The motor is problematic and low on power. Even the one that the designer had used a turbo 4. The wiring harness failed often. At 6 foot my head hits the ceiling. Still is one of my bucket list cars. Love the look of the chopped top and the interior is as boxy as the exterior.

  7. BA

    Anything that purrs like a sexy kitten should be a joy to drive but why is it on a engine stand?

  8. Steve Clinton

    I always thought the greenhouse was out of proportion to the rest of the car. Just sayin’.

  9. peter k

    I had a 264 Volvo from the same era. When It ran, it ran great. When the engine quit, It was a total pain in the ass that nobody wanted to work on and it was way too expensive. My advice to any would be buyer on this car would be to yank that V6 out and replace it with a Chevy 350 motor. Then you’ll have a reliable and cool looking vehicle that will scare the pants off any corvette owner in the 1/4 mile traffic light racing….

  10. David Yando

    I had a 262 in college – not a Bertone, the plain 262, which I was told only 700 or so were built, so far rarer than this.
    1st night of ownership, the headlight switch caught fire under the dash. Fixed that, drove it for a year or so until the cams failed, common on the first-year PRV engines. After that, it was never reliable – it would just cut off when driving, without warning.
    We lived between Nashville and Chattanooga, and seemingly every weekend it was off to one or the other dealerships for repairs. Nashville was convinced it was electrical, while Chattanooga was convinced it was fuel. Pretty much everything from the battery to the ignition switch was replaced in Nashville, while Chattanooga replaced everything from the fuel tank to the injectors. Nothing seemed to make a difference – it would still fail at random. I kept a can of air duster to cool off the fuel pump relay under the dash, which sometimes, but not always, got it going again.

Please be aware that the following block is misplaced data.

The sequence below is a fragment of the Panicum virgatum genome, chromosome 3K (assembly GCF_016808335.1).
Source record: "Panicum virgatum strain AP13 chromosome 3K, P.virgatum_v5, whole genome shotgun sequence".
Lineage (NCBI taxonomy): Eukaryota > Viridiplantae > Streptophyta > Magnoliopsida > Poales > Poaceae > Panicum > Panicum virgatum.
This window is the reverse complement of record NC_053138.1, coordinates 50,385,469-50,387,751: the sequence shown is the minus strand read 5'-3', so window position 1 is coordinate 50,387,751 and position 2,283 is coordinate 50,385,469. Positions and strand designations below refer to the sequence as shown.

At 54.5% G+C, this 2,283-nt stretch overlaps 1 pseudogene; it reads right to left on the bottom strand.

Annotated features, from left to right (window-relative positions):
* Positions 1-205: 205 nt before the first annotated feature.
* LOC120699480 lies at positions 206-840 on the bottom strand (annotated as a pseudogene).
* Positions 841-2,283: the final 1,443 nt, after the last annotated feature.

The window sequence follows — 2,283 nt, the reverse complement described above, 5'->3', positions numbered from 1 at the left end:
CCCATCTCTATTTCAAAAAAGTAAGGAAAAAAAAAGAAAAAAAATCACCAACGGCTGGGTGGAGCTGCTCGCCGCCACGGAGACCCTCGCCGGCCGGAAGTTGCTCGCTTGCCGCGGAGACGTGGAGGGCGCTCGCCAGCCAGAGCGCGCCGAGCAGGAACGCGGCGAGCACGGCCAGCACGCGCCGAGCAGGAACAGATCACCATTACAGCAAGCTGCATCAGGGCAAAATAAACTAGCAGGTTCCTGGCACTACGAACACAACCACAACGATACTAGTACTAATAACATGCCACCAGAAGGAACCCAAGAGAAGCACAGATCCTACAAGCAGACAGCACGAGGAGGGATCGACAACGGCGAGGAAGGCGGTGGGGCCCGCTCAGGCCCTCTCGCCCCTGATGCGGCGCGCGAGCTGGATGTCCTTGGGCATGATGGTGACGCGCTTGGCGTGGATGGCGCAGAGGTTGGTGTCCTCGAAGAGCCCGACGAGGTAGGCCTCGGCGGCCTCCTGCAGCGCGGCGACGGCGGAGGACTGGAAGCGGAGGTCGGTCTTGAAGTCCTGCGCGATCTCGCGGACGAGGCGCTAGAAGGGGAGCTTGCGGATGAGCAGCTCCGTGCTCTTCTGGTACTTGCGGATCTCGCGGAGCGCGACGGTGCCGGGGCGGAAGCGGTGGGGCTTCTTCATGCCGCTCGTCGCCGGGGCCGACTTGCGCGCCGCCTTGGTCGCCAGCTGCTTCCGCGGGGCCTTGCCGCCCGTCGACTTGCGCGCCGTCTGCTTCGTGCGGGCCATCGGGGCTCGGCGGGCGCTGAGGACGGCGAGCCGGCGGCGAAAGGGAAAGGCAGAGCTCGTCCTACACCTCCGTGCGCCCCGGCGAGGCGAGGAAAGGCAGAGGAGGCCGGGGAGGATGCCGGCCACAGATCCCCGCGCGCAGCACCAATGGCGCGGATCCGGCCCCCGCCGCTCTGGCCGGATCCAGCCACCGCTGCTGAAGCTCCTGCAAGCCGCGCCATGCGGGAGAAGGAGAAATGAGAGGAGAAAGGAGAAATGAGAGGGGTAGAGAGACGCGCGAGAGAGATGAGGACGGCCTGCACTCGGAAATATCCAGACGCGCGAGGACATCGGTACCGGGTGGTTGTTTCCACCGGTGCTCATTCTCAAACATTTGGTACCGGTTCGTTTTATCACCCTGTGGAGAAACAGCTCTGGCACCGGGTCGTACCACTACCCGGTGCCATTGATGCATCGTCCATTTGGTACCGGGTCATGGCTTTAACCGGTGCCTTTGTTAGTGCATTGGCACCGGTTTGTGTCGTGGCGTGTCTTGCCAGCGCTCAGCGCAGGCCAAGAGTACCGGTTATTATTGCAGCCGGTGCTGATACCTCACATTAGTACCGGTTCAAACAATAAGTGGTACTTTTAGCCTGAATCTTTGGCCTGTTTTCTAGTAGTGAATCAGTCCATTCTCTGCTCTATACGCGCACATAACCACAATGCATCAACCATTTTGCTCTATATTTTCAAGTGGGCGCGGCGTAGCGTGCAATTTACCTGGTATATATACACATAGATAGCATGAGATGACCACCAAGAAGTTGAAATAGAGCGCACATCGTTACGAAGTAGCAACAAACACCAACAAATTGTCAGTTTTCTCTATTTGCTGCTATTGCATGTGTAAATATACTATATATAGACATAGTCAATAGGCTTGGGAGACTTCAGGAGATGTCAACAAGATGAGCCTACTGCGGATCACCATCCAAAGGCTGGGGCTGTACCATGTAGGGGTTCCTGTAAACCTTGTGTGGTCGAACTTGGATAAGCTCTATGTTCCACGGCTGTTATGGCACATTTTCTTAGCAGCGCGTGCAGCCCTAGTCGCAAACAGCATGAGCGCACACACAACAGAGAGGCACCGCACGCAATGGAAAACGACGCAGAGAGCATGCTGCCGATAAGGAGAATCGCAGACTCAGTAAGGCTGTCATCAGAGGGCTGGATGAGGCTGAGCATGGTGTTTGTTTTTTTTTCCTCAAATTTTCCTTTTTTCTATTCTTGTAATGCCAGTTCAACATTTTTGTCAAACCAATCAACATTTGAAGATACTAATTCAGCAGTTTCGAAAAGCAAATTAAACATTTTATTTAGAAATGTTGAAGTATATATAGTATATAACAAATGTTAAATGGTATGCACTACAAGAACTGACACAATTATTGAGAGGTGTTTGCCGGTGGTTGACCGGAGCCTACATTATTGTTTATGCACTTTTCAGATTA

We ended up selling it for scrap – could not, in good conscience, sell it to anyone as transportation. Found out years later it had been a flood car out of NOLA, which probably had something to do with it.
    When it ran, though, I loved it, FWIW!

  11. Robert Morris

    Knew a guy who bought a Bertone Coupe in a gold color, very sharp. I think it was a 1983 model. The troubles he had were “self-inflicted”. A few months after his purchase he went to TJ for a “booze run”. Returning, he crossed the border at TJ OK. He got north of San Diego and had to go through a border check inspection. All the booze he bought was in the back seat because he had forgotten the trunk key! Border agent ordered him to open the trunk. Said he couldn’t! A 3″ auger opened a nice hole around the trunk key slot! That took awhile to get repaired. Then one night 6 months later he was followed by a sheriff who he thought was a tail-gatter. He slamed on the brakes, damage was extensive! The Bertone Coupe was “totaled” by his insurance company as repairs were too expensive. This man was a former pilot in WW II, became a flight instructor at Yale, then came to CA. He was 70 when he did this! Those who knew him could only laugh.

  12. Quidditas

    If I lived in the USA, I would have no hesitation in buying it and then transplanting the old V6 with a newer, 2003~2007, PSA V6 which a very dependable unit and capable of some 160 kWs as used in the Renault Espace/Peugeot 407/ Citroen C5 in Europe.

    Would maintain the pedigree and performance would be greatly enhanced. This is a bry cooooool car in my opinion.

  13. Bill Sparks

    The V6 PRV engine is an automobile petrol V6 engine that was developed jointly by Peugeot, Renault and Volvo Cars – and sold from 1974 to 1998. It was gradually replaced after 1994 by another joint PSA-Renault design, known as the ES engine at PSA and the L engine at Renault. Wikipedia

  14. T. Mann

    I like it…
    Even better with a trusty small Ford or Chevy V8.

  15. chrlsful

    called a flying brick 4 a reason, IPD was invented for the wolwo. Local (unaffiliated) dealer had one. He moved out from the city (Boston/Camb?) an exotic car place (sold ’em? well, certainly wrked on: Lambo, Porsche, Rollls, Maseratti, etc) w/one of these. The flying 1/2 of the title came frm folks puttin a sb cheb/ford in any wolwo. I think he put the ford in one of these. I liked it. Weather right up against another wolwo or just a buncha other makes its good looking (a few amenities inside too if IRC…